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Renogram (DTPA)

There are several reasons (congenital malformations, urinary tract infection, hypertension, renal dilatation, obstructive uropathy, etc.) that may give the physician (yours or your child's) the need to assess the functional status of the urinary tract. The required examinations will complete the necessary information for a complete diagnosis, helping to choose the best treatment, assessing the evolving maturity of the urinary tract or checking the results of a previous treatment.

The Renography will determine renal function on itself, i.e. how each kidney is to filter the blood and to excrete the urine.

Exam description

1 — Prior Preparation 
Proper hydration one hour before the exam is advised (250 to 500 ml, depending on age), but patient may urinate. For hypertension studies, your doctor may have to suspend or change your medication the week before the exam. 

2 — Procedure 
The patient is lying in the Gamma Camera, motionless for about 20 minutes. The tracer is administered through a small injection into a peripheral vein. In some cases, the study may require a second injection with some imaging extension (Diuretic Renography).

3 — Results 
Our Nuclear Medicine Physician will prepare the report for your doctor. Your doctor will give you all the necessary explanations about the results of this examination. 

Notes

Do not worry about the radiation dose received: it is usually lower than the corresponding radiological examinations. 

Diuretic Renography

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Captopril Renography

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Renal Scintigraphy

A renal scintigraphy ascertains the location of the kidneys, functioning renal mass and the presence of lesions (scarring, etc.).

Exam description

1 — Prior Preparation 
No preparation in advance is required. 

2 — Procedure 
The tracer is administrated on a small injection into a peripheral vein. The patient can then leave the Lab, returning one hour later. He's then laid in the Gamma Camera, motionless for about 10 minutes. 

3 — Results 
Our Nuclear Medicine Physician will prepare the report for your doctor. Your doctor will give you all the necessary explanations about the results of this examination. 

Notes

Do not worry about the radiation dose received: it is usually lower than the corresponding radiological examinations.

Direct Gamma Cystography

The cystography detects urine reflux from the bladder to the kidney.

Exam description

1 — Prior Preparation 
A negative urine culture is required, harvested no longer than 6 days before the exam (ideal 3-4 days)

Warning: You won't be able to make this exam if the prior analysis is not well made!
No other preparation is required. 


2 — Procedure 
The child is lying on the gamma camera. The doctor will disinfect the genital area and then place a very thin flexible tube into the bladder. The bladder is then filled with saline solution slowly by gravity. When the bladder is full, the child will urinate (on a previously placed diaper), thus ending the examination. It all takes around 30 minutes.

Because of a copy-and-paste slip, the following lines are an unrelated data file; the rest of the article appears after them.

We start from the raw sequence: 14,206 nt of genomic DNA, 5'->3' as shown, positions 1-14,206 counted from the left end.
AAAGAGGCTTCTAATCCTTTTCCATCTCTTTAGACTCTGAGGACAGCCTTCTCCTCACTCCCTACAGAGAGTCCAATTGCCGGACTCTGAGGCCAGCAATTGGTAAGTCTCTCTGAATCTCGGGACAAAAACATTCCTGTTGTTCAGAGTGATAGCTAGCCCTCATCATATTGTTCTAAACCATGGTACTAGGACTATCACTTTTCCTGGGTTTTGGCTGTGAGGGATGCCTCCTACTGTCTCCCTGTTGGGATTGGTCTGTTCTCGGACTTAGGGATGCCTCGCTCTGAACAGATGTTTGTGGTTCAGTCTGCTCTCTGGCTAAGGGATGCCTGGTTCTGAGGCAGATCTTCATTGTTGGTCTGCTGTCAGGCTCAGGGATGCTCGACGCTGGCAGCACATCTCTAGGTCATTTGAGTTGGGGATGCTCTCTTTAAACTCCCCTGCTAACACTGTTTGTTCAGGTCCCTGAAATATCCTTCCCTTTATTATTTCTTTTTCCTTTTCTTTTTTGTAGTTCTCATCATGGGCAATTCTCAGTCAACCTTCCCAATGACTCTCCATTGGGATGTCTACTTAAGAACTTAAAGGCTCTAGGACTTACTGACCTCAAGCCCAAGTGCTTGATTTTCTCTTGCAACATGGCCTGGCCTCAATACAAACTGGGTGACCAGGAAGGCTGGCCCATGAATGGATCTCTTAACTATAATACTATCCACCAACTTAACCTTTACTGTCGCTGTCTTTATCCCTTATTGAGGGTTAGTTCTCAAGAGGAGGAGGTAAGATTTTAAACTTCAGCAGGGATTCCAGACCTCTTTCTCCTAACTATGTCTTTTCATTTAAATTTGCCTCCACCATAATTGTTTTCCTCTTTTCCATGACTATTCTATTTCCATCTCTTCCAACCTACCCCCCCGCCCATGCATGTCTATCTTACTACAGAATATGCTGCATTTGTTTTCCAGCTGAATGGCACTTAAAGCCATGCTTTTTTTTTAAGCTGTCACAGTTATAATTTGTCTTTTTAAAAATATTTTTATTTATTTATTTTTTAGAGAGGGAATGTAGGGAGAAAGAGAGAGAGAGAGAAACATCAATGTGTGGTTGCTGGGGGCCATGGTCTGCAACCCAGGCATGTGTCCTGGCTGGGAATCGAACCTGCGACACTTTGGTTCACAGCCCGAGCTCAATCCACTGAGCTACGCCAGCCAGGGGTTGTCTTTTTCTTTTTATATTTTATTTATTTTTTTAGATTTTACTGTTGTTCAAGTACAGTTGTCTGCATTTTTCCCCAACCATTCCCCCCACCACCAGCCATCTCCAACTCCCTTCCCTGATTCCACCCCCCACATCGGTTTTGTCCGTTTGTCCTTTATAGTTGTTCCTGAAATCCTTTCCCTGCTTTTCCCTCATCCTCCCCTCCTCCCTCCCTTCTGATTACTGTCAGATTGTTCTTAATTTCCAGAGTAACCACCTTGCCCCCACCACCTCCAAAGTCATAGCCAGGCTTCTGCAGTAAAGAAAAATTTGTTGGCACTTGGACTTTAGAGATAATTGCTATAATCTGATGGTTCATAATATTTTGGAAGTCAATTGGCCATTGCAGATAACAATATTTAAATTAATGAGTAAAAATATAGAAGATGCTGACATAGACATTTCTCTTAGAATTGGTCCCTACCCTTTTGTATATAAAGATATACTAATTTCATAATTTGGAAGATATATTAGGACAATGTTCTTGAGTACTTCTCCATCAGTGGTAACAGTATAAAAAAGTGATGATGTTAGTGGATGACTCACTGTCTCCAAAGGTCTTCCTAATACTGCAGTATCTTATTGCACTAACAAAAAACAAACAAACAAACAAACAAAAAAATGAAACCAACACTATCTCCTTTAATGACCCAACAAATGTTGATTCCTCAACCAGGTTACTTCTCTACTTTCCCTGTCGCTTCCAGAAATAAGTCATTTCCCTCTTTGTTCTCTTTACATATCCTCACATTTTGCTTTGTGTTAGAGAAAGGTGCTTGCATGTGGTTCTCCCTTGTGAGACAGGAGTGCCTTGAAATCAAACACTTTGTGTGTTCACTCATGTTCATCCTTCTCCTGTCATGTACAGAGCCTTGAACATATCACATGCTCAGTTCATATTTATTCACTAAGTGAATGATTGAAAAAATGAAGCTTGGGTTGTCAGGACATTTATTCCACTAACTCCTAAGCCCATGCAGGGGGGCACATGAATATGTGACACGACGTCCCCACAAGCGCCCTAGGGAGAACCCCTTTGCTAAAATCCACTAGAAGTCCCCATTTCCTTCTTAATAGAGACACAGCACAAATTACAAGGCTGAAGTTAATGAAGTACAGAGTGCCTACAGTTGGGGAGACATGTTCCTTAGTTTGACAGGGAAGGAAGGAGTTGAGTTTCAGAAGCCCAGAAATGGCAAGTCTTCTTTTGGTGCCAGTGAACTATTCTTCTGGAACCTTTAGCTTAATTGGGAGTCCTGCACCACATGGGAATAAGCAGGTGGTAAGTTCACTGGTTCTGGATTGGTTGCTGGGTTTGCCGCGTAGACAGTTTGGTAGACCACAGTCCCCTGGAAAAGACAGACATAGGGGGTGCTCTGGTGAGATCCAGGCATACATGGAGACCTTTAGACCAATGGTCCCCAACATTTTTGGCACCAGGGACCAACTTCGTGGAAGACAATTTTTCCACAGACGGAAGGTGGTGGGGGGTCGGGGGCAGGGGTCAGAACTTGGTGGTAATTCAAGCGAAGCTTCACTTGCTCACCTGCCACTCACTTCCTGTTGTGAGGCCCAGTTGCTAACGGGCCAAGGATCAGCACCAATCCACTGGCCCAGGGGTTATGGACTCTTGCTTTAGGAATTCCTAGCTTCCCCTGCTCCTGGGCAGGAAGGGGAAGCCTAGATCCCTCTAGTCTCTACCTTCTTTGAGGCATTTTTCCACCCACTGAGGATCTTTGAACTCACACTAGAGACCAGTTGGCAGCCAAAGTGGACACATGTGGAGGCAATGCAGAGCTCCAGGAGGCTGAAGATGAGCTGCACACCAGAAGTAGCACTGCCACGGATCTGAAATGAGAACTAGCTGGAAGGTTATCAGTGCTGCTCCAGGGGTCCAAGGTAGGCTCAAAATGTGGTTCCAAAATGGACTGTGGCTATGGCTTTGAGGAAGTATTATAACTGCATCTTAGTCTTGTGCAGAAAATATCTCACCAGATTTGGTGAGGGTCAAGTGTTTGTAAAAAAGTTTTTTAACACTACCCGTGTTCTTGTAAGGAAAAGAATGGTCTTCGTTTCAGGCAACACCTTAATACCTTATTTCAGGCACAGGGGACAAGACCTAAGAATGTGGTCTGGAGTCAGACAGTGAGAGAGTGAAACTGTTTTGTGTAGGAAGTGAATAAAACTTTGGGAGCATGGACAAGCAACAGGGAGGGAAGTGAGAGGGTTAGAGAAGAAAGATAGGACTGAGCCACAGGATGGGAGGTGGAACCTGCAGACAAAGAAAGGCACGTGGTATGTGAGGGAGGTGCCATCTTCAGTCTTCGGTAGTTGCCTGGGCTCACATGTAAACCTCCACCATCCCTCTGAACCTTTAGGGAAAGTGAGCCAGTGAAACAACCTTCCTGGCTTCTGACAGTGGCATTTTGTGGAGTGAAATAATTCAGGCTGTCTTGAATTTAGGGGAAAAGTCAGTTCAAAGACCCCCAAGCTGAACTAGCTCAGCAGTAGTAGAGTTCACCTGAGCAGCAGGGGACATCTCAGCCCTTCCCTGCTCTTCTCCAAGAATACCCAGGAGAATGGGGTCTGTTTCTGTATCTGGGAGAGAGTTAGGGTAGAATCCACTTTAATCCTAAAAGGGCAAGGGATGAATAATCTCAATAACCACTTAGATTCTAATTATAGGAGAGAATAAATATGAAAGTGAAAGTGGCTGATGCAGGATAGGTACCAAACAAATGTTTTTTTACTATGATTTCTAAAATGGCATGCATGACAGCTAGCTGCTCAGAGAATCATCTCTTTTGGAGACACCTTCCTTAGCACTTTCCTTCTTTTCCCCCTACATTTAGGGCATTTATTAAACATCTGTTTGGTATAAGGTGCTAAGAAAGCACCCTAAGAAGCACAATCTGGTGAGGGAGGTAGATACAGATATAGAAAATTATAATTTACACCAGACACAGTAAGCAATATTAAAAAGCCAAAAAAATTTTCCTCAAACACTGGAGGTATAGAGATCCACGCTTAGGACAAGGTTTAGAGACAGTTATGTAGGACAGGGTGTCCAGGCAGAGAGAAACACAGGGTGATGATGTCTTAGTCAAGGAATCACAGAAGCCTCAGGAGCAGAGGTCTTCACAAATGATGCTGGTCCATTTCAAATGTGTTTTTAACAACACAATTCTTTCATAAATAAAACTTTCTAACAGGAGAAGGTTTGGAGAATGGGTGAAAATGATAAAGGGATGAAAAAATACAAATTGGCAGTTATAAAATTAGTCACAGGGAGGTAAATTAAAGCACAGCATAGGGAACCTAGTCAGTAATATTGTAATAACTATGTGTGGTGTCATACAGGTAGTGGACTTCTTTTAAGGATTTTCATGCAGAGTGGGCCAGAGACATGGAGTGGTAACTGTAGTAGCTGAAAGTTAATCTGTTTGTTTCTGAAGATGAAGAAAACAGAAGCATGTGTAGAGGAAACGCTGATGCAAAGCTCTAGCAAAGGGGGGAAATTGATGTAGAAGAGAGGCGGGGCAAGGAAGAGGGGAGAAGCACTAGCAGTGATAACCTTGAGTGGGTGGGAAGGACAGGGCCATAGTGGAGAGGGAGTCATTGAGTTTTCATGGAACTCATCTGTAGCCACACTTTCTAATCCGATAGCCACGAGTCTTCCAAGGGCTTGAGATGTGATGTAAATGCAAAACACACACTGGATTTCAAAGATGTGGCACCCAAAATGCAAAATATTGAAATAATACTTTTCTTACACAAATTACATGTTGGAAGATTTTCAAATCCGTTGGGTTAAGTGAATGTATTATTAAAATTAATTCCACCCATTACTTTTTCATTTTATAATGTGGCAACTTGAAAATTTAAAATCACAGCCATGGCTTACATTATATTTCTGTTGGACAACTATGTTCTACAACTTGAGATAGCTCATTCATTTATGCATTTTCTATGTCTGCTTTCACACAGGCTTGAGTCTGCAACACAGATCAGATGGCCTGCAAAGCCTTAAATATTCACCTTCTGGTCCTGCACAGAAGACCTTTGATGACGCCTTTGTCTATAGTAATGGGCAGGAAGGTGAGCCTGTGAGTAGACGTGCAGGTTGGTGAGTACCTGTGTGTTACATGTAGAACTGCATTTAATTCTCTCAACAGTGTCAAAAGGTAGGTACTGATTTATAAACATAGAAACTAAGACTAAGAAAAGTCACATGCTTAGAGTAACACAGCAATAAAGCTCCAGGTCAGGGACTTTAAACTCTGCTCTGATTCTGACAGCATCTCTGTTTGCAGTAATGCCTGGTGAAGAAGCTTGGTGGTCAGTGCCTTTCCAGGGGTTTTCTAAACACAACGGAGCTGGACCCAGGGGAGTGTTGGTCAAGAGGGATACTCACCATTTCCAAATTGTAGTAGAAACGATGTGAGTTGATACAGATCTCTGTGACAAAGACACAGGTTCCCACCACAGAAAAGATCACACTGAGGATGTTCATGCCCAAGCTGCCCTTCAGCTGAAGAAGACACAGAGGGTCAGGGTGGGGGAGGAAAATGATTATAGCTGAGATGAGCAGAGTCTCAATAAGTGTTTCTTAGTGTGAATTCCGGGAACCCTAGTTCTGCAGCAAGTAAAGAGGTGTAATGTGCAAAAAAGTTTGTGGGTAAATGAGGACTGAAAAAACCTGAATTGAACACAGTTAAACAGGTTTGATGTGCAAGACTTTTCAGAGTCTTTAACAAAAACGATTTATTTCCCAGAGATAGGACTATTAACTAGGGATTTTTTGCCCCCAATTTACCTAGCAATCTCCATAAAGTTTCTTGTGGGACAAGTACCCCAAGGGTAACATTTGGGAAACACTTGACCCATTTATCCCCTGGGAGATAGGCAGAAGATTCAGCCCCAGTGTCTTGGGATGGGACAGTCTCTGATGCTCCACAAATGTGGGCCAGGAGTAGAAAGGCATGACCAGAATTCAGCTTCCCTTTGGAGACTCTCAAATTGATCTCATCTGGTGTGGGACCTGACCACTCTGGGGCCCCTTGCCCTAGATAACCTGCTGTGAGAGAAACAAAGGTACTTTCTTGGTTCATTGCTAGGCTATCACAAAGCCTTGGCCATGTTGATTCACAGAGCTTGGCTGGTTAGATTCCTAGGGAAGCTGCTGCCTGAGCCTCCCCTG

3 — Results 
Our Nuclear Medicine Physician will prepare the report for your doctor. Your doctor will give you all the necessary explanations about the results of his examination. 

Notes

IMPORTANT
Bring the urine culture results, in the case of Gamma Cystography. 

ATTENTION
Without this analysis negative, you won't perform this examination!
Do not worry about the radiation dose received, it's usually lower than the corresponding radiological examinations.

Do not forget to bring:
— Your doctor’s request;
— Your social security card or other;
— Similar tests previously performed.

Indirect gamacistography

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Ventilation / Perfusion Lung Scan

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Perfusion Lung Scan

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Thyroid scintigraphy

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Parathyroid scintigraphy

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Gallium Scintigraphy

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Thallium Scintigraphy

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Adrenal Scintigraphy (iodocholesterol)

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Whole Body 123I-MIBG Scintigraphy

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Somatostatin receptors scintigraphy

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Sentinel lynph node Detection

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Whole body 131I scintigraphy

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Salivary glands scintigraphy

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Meckel’s Diverticulum Detection

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Gastro-Esophageal Reflex Detection

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Gastric Emptying Scintigraphy

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Esophageal Emptying Scintigraphy

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Lower Digestive hemorrhage Detection

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Labelled RBC hepatica Spect

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Hepatobiliary Scintigraphy

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Hepatosphenic Scintigraphy

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Brain SPECT (HMPAO or ECD)

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Brain SPECT (thallium)

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Loflupane and Brain SPECT (datascan)

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Thyroid Gland Ultrasound

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Salivary Glands Ultrasound

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Abdominal Ultrasound

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Pelvic Ultrasound

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Iodine Therapy (Hyperthyroidism)

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Scrotal Scintigraphy

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Dacryoscintigraphy

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Antigranulocyte antibody whole body scintigraphy